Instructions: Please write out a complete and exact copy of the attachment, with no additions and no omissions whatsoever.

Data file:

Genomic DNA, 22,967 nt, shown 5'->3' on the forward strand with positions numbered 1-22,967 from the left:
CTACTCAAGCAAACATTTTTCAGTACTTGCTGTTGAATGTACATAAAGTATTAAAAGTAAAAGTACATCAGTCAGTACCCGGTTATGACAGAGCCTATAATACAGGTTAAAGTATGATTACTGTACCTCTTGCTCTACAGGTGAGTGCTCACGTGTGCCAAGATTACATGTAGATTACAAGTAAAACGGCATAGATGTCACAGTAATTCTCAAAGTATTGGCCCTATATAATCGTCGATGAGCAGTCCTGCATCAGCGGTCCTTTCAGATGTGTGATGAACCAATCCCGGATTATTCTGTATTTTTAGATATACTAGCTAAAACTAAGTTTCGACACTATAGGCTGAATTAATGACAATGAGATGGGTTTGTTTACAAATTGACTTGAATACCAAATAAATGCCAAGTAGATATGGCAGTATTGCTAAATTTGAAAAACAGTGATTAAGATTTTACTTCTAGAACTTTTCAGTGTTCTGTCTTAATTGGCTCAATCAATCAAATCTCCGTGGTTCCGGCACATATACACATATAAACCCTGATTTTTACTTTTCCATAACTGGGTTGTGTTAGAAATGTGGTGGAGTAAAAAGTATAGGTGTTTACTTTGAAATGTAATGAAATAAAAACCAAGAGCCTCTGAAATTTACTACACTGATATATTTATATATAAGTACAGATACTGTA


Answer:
Genomic DNA, 22,967 nt, shown 5'->3' on the forward strand with positions numbered 1-22,967 from the left:
CTACTCAAGCAAACATTTTTCAGTACTTGCTGTTGAATGTACATAAAGTATTAAAAGTAAAAGTACATCAGTCAGTACCCGGTTATGACAGAGCCTATAATACAGGTTAAAGTATGATTACTGTACCTCTTGCTCTACAGGTGAGTGCTCACGTGTGCCAAGATTACATGTAGATTACAAGTAAAACGGCATAGATGTCACAGTAATTCTCAAAGTATTGGCCCTATATAATCGTCGATGAGCAGTCCTGCATCAGCGGTCCTTTCAGATGTGTGATGAACCAATCCCGGATTATTCTGTATTTTTAGATATACTAGCTAAAACTAAGTTTCGACACTATAGGCTGAATTAATGACAATGAGATGGGTTTGTTTACAAATTGACTTGAATACCAAATAAATGCCAAGTAGATATGGCAGTATTGCTAAATTTGAAAAACAGTGATTAAGATTTTACTTCTAGAACTTTTCAGTGTTCTGTCTTAATTGGCTCAATCAATCAAATCTCCGTGGTTCCGGCACATATACACATATAAACCCTGATTTTTACTTTTCCATAACTGGGTTGTGTTAGAAATGTGGTGGAGTAAAAAGTATAGGTGTTTACTTTGAAATGTAATGAAATAAAAACCAAGAGCCTCTGAAATTTACTACACTGATATATTTATATATAAGTACAGATACTGTA